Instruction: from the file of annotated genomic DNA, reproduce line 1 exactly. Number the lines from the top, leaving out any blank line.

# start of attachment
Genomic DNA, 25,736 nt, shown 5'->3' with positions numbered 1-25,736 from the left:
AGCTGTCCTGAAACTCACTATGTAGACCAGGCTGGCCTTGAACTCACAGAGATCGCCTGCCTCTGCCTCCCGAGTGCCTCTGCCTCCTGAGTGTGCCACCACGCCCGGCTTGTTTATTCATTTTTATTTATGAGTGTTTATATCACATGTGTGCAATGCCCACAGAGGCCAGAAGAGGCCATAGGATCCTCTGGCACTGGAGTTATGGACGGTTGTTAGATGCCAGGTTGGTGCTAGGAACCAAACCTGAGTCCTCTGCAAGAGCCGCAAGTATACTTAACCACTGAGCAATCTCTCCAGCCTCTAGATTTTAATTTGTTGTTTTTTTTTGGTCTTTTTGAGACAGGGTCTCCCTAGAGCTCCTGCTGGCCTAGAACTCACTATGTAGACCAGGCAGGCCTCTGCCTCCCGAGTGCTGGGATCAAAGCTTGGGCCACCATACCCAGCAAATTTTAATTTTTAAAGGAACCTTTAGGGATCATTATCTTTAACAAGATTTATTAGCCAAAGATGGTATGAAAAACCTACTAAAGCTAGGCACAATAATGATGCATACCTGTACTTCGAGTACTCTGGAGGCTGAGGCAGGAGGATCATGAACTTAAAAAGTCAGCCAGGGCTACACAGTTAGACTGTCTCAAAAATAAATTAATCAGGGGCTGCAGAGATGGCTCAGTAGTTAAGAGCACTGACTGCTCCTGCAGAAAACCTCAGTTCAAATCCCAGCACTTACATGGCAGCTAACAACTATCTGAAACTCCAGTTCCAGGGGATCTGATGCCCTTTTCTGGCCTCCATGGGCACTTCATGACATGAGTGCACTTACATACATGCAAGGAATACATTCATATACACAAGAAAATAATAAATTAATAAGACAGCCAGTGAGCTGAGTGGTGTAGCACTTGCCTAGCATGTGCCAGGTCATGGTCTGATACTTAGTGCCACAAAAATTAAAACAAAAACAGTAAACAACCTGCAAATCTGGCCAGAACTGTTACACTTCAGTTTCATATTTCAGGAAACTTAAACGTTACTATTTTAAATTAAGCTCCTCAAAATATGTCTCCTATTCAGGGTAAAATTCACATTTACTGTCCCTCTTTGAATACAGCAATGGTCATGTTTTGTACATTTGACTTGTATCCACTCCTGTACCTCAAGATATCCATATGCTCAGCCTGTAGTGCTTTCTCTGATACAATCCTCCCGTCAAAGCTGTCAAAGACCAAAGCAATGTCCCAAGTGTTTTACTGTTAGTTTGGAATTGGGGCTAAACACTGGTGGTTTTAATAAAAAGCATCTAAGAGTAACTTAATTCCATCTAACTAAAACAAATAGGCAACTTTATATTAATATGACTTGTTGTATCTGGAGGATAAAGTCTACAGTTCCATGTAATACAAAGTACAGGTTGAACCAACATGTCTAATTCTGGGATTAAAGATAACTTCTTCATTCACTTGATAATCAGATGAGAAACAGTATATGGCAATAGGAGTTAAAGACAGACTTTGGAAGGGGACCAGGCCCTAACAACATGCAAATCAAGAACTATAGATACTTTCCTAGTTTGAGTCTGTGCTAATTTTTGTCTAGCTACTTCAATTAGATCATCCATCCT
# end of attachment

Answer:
Genomic DNA, 25,736 nt, shown 5'->3' with positions numbered 1-25,736 from the left: